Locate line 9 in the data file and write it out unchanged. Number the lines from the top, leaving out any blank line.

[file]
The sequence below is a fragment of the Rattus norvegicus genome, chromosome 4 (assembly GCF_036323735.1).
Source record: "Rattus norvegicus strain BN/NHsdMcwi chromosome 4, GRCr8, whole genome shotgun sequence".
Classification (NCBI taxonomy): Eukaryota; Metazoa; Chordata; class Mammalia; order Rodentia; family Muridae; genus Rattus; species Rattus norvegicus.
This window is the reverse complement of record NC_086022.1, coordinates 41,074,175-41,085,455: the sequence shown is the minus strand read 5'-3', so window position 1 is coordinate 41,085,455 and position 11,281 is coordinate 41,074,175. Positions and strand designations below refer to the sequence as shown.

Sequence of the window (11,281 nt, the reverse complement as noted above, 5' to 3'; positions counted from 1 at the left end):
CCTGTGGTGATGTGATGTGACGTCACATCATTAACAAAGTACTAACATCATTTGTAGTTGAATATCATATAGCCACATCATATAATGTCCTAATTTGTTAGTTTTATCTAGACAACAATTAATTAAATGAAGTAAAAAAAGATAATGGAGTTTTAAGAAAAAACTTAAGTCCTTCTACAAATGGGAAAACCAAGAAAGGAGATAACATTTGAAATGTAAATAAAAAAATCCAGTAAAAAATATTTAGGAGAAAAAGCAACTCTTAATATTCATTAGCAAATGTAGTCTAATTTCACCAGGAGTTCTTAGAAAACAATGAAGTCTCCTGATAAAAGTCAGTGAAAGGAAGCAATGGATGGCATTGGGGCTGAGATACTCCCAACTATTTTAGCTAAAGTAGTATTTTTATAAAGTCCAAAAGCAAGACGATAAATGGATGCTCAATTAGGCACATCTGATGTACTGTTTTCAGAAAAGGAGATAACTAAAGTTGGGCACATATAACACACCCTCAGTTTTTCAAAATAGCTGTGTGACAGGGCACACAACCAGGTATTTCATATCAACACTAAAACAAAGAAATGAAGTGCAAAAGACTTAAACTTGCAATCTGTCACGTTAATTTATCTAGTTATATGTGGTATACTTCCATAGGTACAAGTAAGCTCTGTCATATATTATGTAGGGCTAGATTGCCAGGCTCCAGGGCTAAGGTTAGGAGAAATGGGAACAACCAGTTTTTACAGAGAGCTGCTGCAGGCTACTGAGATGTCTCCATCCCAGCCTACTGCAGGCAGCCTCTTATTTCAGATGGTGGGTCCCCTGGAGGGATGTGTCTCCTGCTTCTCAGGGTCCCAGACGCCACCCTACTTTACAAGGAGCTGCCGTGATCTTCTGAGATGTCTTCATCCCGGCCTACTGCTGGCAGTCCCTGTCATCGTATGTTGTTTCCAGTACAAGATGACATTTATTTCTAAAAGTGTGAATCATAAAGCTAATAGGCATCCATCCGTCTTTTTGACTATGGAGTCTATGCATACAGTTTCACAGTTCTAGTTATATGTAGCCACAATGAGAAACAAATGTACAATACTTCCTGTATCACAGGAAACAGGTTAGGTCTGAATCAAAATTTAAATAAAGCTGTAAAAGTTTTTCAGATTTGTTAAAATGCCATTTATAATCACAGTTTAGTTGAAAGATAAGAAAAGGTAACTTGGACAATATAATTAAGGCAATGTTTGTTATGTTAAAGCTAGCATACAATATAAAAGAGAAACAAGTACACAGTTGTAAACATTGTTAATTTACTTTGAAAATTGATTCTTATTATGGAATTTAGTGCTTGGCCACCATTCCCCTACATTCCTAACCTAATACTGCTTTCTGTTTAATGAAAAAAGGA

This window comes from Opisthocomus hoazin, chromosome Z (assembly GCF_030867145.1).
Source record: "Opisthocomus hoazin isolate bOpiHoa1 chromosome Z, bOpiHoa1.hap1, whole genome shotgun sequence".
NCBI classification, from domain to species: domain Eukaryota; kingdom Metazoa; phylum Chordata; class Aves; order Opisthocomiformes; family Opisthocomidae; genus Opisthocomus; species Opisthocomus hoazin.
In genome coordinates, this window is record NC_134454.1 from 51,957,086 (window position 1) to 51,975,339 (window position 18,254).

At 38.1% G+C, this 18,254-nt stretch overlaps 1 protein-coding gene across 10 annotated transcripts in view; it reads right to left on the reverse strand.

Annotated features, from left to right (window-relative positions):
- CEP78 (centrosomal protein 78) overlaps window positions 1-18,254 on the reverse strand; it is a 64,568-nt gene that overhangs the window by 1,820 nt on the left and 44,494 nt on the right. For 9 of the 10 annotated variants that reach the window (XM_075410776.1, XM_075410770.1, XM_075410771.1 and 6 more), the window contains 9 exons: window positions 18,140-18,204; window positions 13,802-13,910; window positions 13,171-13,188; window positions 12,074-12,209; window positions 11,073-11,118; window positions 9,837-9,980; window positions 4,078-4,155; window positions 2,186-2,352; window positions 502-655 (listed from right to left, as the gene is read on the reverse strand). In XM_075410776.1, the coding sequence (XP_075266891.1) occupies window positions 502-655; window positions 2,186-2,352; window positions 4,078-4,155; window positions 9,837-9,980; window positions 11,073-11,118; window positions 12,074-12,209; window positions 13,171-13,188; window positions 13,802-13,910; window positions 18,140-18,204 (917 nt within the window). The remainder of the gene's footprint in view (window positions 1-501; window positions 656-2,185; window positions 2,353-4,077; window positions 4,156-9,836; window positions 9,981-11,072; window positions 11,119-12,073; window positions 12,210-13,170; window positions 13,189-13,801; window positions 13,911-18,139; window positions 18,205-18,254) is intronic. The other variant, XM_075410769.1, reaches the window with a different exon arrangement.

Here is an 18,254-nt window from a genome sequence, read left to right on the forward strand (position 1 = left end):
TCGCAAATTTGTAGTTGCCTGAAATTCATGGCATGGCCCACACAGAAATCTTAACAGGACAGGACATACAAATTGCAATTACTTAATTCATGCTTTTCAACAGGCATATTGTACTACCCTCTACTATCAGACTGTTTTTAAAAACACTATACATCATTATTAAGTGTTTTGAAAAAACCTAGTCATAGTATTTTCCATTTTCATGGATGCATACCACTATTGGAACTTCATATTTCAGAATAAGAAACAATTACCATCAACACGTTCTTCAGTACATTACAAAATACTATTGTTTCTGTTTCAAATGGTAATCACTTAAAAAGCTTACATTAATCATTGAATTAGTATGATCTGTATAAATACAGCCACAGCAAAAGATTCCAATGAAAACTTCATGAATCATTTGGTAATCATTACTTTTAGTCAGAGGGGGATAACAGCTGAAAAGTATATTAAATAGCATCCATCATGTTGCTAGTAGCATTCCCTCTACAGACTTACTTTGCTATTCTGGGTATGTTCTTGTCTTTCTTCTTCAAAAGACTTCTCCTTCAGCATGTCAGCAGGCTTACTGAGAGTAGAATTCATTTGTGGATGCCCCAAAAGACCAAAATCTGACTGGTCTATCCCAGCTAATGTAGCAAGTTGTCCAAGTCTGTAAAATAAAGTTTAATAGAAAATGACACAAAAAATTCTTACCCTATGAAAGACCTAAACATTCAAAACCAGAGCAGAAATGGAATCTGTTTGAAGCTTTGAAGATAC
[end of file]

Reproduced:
NCBI classification, from domain to species: domain Eukaryota; kingdom Metazoa; phylum Chordata; class Aves; order Opisthocomiformes; family Opisthocomidae; genus Opisthocomus; species Opisthocomus hoazin.